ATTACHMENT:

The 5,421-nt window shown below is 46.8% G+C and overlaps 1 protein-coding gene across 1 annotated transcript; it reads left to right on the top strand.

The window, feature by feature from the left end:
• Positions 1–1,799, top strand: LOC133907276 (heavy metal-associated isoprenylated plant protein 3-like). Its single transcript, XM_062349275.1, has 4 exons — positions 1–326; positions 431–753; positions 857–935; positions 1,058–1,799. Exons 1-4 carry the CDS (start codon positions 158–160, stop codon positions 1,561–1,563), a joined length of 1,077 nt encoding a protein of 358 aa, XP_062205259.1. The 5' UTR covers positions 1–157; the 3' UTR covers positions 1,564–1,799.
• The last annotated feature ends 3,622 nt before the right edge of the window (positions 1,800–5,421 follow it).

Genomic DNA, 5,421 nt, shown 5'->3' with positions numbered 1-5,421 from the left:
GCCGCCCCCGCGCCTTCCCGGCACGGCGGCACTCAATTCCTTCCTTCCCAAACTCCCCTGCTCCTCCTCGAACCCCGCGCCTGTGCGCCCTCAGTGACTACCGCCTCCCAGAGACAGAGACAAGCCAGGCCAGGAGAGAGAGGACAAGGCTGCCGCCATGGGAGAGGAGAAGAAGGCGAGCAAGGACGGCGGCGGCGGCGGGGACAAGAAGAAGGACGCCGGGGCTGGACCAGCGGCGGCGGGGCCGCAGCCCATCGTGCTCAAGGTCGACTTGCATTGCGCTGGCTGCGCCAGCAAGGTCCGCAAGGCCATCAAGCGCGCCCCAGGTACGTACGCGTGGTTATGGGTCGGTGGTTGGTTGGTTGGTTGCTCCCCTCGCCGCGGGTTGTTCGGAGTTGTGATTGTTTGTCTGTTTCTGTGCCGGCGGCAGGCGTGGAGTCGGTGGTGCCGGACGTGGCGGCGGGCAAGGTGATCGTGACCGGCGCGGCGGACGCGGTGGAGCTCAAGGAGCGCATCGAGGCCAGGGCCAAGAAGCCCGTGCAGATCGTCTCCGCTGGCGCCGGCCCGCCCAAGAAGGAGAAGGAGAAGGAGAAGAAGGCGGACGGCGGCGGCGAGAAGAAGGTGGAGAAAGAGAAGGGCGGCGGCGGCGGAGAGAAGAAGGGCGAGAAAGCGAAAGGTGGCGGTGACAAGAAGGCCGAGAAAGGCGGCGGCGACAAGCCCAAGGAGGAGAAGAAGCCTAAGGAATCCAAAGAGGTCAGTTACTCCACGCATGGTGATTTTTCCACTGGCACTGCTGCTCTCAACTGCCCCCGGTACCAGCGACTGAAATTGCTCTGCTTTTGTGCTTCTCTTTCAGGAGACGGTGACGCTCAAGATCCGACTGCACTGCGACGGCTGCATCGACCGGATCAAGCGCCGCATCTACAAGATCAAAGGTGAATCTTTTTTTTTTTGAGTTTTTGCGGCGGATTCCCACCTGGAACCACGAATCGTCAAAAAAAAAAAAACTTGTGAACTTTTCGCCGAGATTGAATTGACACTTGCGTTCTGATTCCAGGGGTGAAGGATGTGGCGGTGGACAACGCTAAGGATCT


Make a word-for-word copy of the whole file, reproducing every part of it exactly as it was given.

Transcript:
The 5,421-nt window shown below is 46.8% G+C and overlaps 1 protein-coding gene across 1 annotated transcript; it reads left to right on the top strand.

The window, feature by feature from the left end:
• Positions 1–1,799, top strand: LOC133907276 (heavy metal-associated isoprenylated plant protein 3-like). Its single transcript, XM_062349275.1, has 4 exons — positions 1–326; positions 431–753; positions 857–935; positions 1,058–1,799. Exons 1-4 carry the CDS (start codon positions 158–160, stop codon positions 1,561–1,563), a joined length of 1,077 nt encoding a protein of 358 aa, XP_062205259.1. The 5' UTR covers positions 1–157; the 3' UTR covers positions 1,564–1,799.
• The last annotated feature ends 3,622 nt before the right edge of the window (positions 1,800–5,421 follow it).

Genomic DNA, 5,421 nt, shown 5'->3' with positions numbered 1-5,421 from the left:
GCCGCCCCCGCGCCTTCCCGGCACGGCGGCACTCAATTCCTTCCTTCCCAAACTCCCCTGCTCCTCCTCGAACCCCGCGCCTGTGCGCCCTCAGTGACTACCGCCTCCCAGAGACAGAGACAAGCCAGGCCAGGAGAGAGAGGACAAGGCTGCCGCCATGGGAGAGGAGAAGAAGGCGAGCAAGGACGGCGGCGGCGGCGGGGACAAGAAGAAGGACGCCGGGGCTGGACCAGCGGCGGCGGGGCCGCAGCCCATCGTGCTCAAGGTCGACTTGCATTGCGCTGGCTGCGCCAGCAAGGTCCGCAAGGCCATCAAGCGCGCCCCAGGTACGTACGCGTGGTTATGGGTCGGTGGTTGGTTGGTTGGTTGCTCCCCTCGCCGCGGGTTGTTCGGAGTTGTGATTGTTTGTCTGTTTCTGTGCCGGCGGCAGGCGTGGAGTCGGTGGTGCCGGACGTGGCGGCGGGCAAGGTGATCGTGACCGGCGCGGCGGACGCGGTGGAGCTCAAGGAGCGCATCGAGGCCAGGGCCAAGAAGCCCGTGCAGATCGTCTCCGCTGGCGCCGGCCCGCCCAAGAAGGAGAAGGAGAAGGAGAAGAAGGCGGACGGCGGCGGCGAGAAGAAGGTGGAGAAAGAGAAGGGCGGCGGCGGCGGAGAGAAGAAGGGCGAGAAAGCGAAAGGTGGCGGTGACAAGAAGGCCGAGAAAGGCGGCGGCGACAAGCCCAAGGAGGAGAAGAAGCCTAAGGAATCCAAAGAGGTCAGTTACTCCACGCATGGTGATTTTTCCACTGGCACTGCTGCTCTCAACTGCCCCCGGTACCAGCGACTGAAATTGCTCTGCTTTTGTGCTTCTCTTTCAGGAGACGGTGACGCTCAAGATCCGACTGCACTGCGACGGCTGCATCGACCGGATCAAGCGCCGCATCTACAAGATCAAAGGTGAATCTTTTTTTTTTTGAGTTTTTGCGGCGGATTCCCACCTGGAACCACGAATCGTCAAAAAAAAAAAAACTTGTGAACTTTTCGCCGAGATTGAATTGACACTTGCGTTCTGATTCCAGGGGTGAAGGATGTGGCGGTGGACAACGCTAAGGATCT